Writing a review has been extremely challenging, time consuming, helpful, fun, and rewarding. It has required reading about 100 journal articles, hours of editing with my adviser, and drawing about a million diagrams trying to put together all of the pathways involving my subject. It has helped me become an expert on my topic and I truly understand the big picture of my project. Also, my technical writing skills have improved ten fold.

I would LOVE it if you read my article! It is called “Insight into Tor2, a budding yeast microdomain protein” and it is published in the European Journal of Cell Biology. You can read it by clicking here and downloading the PDF. Unfortunately, most people will not be able to access it at this time, but if you are using the wifi of any university you should be able to download it because that university probably pays for access to the journal. (If you’re familiar with PubMed, you can find it there by searching for Tor2) If you can’t get to the PDF and you want to read it, just let me know and I’ll email it to you!!

Tor2 Publication

I’m now in the process of writing my next publication and my thesis. I have a lot of work to do before May, but I am also so close to being done! Graduation here I come!


It’s November, which means my Facebook newsfeed has been cluttered with thankful statuses. I haven’t joined this trend, but tonight I’ve been reflecting on some of the blessings the Lord has provided for me over the past year and a half.

A couple of hours ago I got an email from the Dean of Biology Graduate department informing me that I had been selected for this year’s Distinguished TA Award for the Biology department. I was hoping to win and to be honest I knew I had a pretty good chance, but I was still very surprised and honored to be recognized by the department.

This got me thinking about my time at MSU and honestly I’ve really enjoyed it. I’ve learned a lot, gotten to travel to several conferences, experienced the joy of teaching, and I’ve made some wonderful friends. Tonight I am overwhelmed by the blessing that being a grad student at MSU has been in my life.

Furthermore, MSU brought us to Springfield, which brought us to Freshwater Springfield, which has been a whole other blessing in itself.

Two years ago I had no idea what I was going to do after I graduated from SBU. But the Lord is sovereign, and He led us here. Sometimes I succumb to my flesh and I fear the future and the fact that I do not know what it holds. But God constantly reminds me that He is in control, and He has not given me a spirit of fear, but of love and power and of a sound mind (2 Timothy 1:7).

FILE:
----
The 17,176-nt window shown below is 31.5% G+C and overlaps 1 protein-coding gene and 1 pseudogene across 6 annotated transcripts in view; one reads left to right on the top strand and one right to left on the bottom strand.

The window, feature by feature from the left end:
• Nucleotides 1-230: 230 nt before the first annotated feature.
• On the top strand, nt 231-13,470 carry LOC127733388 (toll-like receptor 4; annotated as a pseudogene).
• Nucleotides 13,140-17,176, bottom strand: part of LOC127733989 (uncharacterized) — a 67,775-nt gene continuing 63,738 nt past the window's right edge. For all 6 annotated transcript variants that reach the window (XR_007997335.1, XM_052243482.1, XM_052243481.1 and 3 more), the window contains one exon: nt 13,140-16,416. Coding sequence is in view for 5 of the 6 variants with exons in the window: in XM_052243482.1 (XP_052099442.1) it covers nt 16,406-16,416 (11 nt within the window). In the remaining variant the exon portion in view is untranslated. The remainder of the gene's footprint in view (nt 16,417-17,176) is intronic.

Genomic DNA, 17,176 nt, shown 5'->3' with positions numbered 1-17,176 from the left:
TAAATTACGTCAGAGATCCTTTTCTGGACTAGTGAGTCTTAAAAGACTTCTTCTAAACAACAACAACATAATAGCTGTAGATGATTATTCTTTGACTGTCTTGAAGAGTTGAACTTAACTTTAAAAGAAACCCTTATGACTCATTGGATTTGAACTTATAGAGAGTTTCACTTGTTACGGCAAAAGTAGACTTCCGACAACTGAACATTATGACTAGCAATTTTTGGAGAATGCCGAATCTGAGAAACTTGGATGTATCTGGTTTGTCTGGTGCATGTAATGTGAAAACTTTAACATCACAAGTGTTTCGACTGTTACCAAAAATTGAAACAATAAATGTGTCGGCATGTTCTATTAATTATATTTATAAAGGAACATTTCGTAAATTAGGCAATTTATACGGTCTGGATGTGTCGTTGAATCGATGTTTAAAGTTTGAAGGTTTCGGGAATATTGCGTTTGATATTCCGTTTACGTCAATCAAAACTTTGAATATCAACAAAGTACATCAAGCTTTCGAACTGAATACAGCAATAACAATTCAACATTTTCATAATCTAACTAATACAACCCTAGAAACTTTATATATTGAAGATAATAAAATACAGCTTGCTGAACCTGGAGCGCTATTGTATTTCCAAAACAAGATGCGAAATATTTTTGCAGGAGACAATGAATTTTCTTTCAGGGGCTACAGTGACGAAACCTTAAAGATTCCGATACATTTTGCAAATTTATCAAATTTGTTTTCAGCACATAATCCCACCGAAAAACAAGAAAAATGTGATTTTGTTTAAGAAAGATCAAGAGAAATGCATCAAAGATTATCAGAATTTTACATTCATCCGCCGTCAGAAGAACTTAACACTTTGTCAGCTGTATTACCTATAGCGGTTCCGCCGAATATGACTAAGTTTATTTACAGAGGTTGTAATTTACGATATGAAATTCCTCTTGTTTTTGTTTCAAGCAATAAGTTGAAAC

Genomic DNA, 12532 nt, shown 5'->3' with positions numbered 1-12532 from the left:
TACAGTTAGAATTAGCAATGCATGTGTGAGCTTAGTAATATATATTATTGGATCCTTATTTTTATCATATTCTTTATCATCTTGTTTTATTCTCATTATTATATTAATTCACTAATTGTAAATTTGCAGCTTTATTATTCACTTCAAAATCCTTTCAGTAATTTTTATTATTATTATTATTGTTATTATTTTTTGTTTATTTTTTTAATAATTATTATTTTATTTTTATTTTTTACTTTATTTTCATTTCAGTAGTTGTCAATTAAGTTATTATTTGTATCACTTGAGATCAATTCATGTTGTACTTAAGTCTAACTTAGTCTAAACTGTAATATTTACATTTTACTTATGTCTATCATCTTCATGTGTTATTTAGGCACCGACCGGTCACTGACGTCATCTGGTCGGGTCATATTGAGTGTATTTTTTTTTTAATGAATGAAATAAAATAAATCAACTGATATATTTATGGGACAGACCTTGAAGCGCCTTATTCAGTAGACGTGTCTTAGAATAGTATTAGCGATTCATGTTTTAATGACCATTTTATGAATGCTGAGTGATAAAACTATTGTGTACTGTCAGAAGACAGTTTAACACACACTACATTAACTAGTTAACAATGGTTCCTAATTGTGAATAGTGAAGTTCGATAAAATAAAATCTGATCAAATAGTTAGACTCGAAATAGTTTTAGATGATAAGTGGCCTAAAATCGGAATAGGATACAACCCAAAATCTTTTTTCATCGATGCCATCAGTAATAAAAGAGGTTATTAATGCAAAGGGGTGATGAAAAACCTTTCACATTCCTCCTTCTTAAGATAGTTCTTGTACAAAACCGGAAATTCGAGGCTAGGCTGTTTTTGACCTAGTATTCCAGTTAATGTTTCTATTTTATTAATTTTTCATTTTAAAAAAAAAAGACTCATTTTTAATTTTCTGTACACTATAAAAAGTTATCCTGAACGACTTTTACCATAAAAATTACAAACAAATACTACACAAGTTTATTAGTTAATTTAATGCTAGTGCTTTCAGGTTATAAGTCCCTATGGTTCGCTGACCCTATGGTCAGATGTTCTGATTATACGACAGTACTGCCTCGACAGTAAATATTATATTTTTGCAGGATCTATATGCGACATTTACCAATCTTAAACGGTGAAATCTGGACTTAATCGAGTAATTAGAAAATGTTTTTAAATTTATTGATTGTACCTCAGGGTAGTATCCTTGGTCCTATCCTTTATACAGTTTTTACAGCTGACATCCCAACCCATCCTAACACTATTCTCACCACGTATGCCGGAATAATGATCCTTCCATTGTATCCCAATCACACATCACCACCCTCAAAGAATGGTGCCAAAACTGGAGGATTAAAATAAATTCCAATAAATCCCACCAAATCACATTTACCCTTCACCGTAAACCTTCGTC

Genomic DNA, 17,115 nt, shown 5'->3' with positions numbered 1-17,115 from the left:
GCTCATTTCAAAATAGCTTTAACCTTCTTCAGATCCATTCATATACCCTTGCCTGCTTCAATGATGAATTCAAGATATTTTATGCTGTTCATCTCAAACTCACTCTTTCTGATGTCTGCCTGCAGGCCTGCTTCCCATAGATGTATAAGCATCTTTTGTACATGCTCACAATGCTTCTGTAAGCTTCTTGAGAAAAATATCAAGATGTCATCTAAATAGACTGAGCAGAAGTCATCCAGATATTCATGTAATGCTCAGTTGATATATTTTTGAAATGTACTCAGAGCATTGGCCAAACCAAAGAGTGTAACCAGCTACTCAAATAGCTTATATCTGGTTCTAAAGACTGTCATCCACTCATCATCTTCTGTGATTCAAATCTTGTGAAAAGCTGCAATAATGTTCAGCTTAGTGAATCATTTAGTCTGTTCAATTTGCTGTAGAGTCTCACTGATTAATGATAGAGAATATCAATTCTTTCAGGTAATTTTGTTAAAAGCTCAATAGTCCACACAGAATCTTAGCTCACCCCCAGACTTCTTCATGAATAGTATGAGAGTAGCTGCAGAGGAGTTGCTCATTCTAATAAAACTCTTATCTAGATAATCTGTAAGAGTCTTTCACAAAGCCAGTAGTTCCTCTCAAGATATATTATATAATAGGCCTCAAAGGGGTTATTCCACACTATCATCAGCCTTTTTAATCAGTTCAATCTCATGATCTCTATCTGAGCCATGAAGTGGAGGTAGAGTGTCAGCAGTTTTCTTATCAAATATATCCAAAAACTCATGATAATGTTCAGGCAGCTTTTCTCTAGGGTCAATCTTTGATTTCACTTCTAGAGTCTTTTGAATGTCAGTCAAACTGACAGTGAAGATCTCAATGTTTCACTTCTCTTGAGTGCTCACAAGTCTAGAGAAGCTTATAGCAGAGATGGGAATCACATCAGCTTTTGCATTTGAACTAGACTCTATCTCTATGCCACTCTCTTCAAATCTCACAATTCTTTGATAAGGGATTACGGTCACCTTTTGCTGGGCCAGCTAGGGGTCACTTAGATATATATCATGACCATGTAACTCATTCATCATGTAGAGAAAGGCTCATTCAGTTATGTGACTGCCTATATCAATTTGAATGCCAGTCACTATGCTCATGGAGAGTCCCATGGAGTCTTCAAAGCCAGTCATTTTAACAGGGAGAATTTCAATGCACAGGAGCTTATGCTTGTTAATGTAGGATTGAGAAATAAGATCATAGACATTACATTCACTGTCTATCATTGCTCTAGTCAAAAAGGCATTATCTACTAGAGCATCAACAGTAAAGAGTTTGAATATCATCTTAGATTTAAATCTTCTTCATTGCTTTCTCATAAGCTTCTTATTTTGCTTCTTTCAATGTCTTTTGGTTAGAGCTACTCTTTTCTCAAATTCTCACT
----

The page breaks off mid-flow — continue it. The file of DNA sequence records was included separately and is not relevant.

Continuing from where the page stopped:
God is good. Tonight I am thankful for His faithfulness.


One Year of Grad School: The Good

Okay so I know it kind of sounded like I’ve had a terrible time in grad school in my last post, but the truth is it has been a really great experience. Let’s be honest, I love school. I’m considering staying in school forever (see #5 of my last post).

Grad school is seriously awesome.

1. My advisor is actually really great. I know I sort of ragged on my advisor in my last post, but although he does control my life, he has been a wonderful mentor this year and I’m so thankful that I ended up in his lab. He has challenged me in so many ways and guided me towards being a great researcher and technical writer. I may be biased, but I think Kim lab is one of the best labs to work in at MSU. There are a lot of great advisors out there, and there are a lot of not-so-great advisors. I’m really blessed that the Lord brought me to Kim lab. (Michelle- Kim lab is always on fire!)

2. I have a flexible schedule. Yeah, yeah, yeah, so I complained about how I get no breaks and have to be in the lab all the time, but my schedule can still be flexible. I don’t actually punch a time-clock, so I can meet someone for lunch or leave early for a doctor’s appointment without any hassle. Plus, I don’t have to be at school until 9, which rocks. All my teacher friends out there have to get up at the crack of dawn, while I still sleep until 8. I’m going to be in trouble when I have to get a real job with a real schedule.

3. I’m getting paid to get my master’s degree. Yes I wish my stipend was a little more, but let’s face it: I’m getting paid to go to school. How awesome is that? I’m going to leave MSU debt free with money in my pocket. The only thing I’ve had to pay for is my parking pass and a discounted gym membership, which was still way cheaper than if I was paying for another gym.